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Lo and Behold! Our Lowdown on Lo Mein

EatFlavorly Gourmet Frozen Meals - Beef Lo Mein

Lo Mein Versus Chow Mein

Mein (or mian) is simply the Chinese word for ‘noodles‘ (pronounced ‘me-an’). Both lo mein and chow mein are made from the same type of Chinese noodle. This noodle is made from wheat flour and eggs, similar to Italian pasta. What makes the dishes differ is the way the noodles are prepared. Lo means ‘tossed‘. So, when we’re talking about lo mein, we’re talking, quite simply, about ‘tossed noodles‘. Chow, on the other hand, means ‘fried‘. So, for chow mein, we are talking about ‘fried noodles‘.

American and Chinese Versions

Lo Mein
Traditional Lo Mein in Guandong, China
PhotoCredit: TasteAtlas

While many Chinese-American dishes, like General Tso’s chicken, are nowhere to be found in China, lo mein is actually an authentically Chinese dish, popular and inexpensive throughout many regions in China. There are similarities and differences. Typically both versions use Chinese egg noodles made from fresh wheat flour with egg and are about ¼ inch thick. They are cooked al dente, drained and placed in a sizzling wok where they are then quickly tossed with sauce (as opposed to fried).

Chinese Lo Mein sauce tends to be thin and soupy whereas in America it is darker and thicker. This is because we add ingredients to the basic broth such as sesame oil, rice wine, soy sauce, hoisin, ginger, oyster sauce and a thickener like cornstarch. In China you might find wonton or beef brisket crowning the dish and the noodles, veggies and meat are often served alongside the sauce.  On the other hand, in America all the ingredients are combined. In China, vegetables typically include bok choy, mushrooms and cabbage whereas in America you will see a broader selection.

Identifying Lo Mein

Here’s how you can tell if you’re eating lo mein:

  • There’s a light sauce
  • The noodles aren’t greasy
  • The dish includes veggies (and possibly protein) that have been tossed with the noodles and sauce

In chow mein, the noodles really are the star of the show, so any vegetable or protein add-ins are kept to a minimum so they don’t distract from the perfectly crispy noodles. In addition, the noodles are oily (if steamed chow mein) or distinctly crispy (if crisp chow mein).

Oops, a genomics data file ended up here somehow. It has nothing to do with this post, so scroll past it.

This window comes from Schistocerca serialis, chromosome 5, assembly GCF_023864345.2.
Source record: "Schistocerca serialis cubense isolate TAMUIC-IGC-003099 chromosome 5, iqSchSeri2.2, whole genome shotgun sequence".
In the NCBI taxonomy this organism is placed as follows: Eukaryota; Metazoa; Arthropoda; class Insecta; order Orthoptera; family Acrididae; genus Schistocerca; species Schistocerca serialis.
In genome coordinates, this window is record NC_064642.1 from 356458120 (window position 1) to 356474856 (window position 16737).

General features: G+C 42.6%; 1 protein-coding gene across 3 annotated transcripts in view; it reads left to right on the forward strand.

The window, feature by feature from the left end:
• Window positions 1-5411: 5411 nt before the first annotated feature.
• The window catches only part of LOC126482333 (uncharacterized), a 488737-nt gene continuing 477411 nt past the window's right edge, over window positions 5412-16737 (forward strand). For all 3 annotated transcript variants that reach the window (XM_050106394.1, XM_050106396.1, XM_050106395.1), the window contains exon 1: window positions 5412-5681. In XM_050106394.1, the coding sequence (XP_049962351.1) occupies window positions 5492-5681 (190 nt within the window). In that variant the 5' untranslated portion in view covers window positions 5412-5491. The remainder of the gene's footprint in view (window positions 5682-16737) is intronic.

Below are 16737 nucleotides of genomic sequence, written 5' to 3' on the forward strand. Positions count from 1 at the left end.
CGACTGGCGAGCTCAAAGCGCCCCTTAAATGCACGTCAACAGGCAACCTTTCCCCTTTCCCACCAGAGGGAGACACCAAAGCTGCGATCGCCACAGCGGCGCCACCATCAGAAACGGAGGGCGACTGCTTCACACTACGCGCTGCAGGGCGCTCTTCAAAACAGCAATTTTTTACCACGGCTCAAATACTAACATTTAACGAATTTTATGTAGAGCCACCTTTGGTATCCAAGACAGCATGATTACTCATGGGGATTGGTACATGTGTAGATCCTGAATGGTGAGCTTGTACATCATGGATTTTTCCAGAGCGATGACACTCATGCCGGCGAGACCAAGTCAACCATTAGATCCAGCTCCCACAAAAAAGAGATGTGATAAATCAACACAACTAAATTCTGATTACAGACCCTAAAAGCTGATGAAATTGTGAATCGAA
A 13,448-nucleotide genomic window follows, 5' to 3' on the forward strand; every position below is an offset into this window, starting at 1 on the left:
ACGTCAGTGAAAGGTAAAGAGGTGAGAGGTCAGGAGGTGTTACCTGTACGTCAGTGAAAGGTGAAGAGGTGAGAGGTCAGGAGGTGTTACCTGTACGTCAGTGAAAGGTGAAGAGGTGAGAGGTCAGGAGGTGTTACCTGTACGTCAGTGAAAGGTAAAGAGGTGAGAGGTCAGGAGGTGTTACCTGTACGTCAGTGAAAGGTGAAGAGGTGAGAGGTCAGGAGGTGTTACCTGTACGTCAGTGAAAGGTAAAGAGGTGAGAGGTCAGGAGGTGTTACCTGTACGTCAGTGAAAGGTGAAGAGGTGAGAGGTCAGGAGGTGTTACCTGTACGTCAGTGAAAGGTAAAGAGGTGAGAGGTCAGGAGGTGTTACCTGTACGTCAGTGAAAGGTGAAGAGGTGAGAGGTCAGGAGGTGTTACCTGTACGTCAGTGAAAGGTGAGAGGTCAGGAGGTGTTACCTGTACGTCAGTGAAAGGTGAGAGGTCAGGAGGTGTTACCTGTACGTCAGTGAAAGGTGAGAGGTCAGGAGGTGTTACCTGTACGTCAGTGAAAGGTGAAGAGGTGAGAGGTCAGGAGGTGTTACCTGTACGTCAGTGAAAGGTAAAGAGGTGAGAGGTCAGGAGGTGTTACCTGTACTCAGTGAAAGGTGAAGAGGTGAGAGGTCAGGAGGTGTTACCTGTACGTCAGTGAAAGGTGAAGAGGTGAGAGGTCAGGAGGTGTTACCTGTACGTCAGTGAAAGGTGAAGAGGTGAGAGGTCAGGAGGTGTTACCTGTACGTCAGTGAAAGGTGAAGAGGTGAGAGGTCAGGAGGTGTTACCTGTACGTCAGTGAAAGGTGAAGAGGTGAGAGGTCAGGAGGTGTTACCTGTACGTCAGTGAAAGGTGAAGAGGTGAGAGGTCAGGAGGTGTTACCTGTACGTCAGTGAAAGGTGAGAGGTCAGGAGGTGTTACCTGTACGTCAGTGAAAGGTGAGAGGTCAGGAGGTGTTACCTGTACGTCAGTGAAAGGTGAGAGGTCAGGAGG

The Han Dynasty

The Han Empire
PhotoCredit: TimeMaps

Modern Lo Mein has some key differences from its original manifestation. In its earliest days during the Han dynasty (206 BC to 220 AD) Chinese noodle dishes were made from millet grains instead of wheat. Analysis of the noodle remains reveals that the ancient Chinese used specific variations of millet known as broomcorn and foxtail, which are still available today. Eventually, millet was replaced with the wheat-based noodle and then lo mein became even more popular throughout China and a few neighboring Asian countries.

Speaking of Noodles…

Glass Noodles
Glass Noodle Salad
PhotoCredit: Taste

The egg flour noodles of lo mein are one of three common noodles in Chinese cuisine:

  • Cellophane Noodles: Also called bean threads, slippery noodles, or even bean vermicelli, cellophane noodles are made from mung bean starch. Before using, soak them in hot (not boiling) water. Cellophane noodles work well in soups and stir-fries, absorbing the flavor of the foods they are cooked with. When deep-fried they puff up and become quite crispy.
  • Egg Flour Noodles: Fresh or dried, you’ll usually know these noodles by their yellow color. Made with eggs, wheat flour, and water, they come in a number of widths and shapes, from the thinner vermicelli to flat thicker noodles (instant Ramen is a type of egg noodle). Used in soups and stir-fries, they need to be boiled before using.
  • Rice Noodles: Made with rice flour and water, rice noodles come in many types, from thin vermicelli to thick flat noodles. The term “rice sticks” can refer both to the thinner noodles as well as medium-sized and thicker flat noodles. Rice noodles should be soaked in hot water for fifteen to twenty minutes before using. Medium-sized rice noodles, called Banh Pho, are used to make Vietnam’s popular Pho soup.​

Are you in the mood for some lo mein? Head over to EatFlavorly’s menu and try out our delicious beef low mein. Featuring pan-seared marinated skirt steak, classic lo mein noodles, and chocked full of veggies like bell peppers, snow peas, cabbage, bamboo shoots, carrots, scallions, and mushrooms, all tossed in our house-made lo mein sauce, this is a hefty meal that won’t leave you feeling heavy like its lower-quality fast-food counterparts. We are based in Houston, TX and offer the best tasting freshly prepared, frozen meal delivery in the nation.

Sources

www.curiouscuisiniere.com/low-mein-chow-mein/

https://www.chowhound.com/food-news/199152/what-is-the-difference-between-lo-mein-in-china-and-in-chinatown/
https://connect2local.com/l/110724/c/138467/a-brief-history-of-lo-mein-from-greater-st–louis–top-chinese-food-restaurant/
https://www.thespruceeats.com/chinese-noodles-recipe-694218

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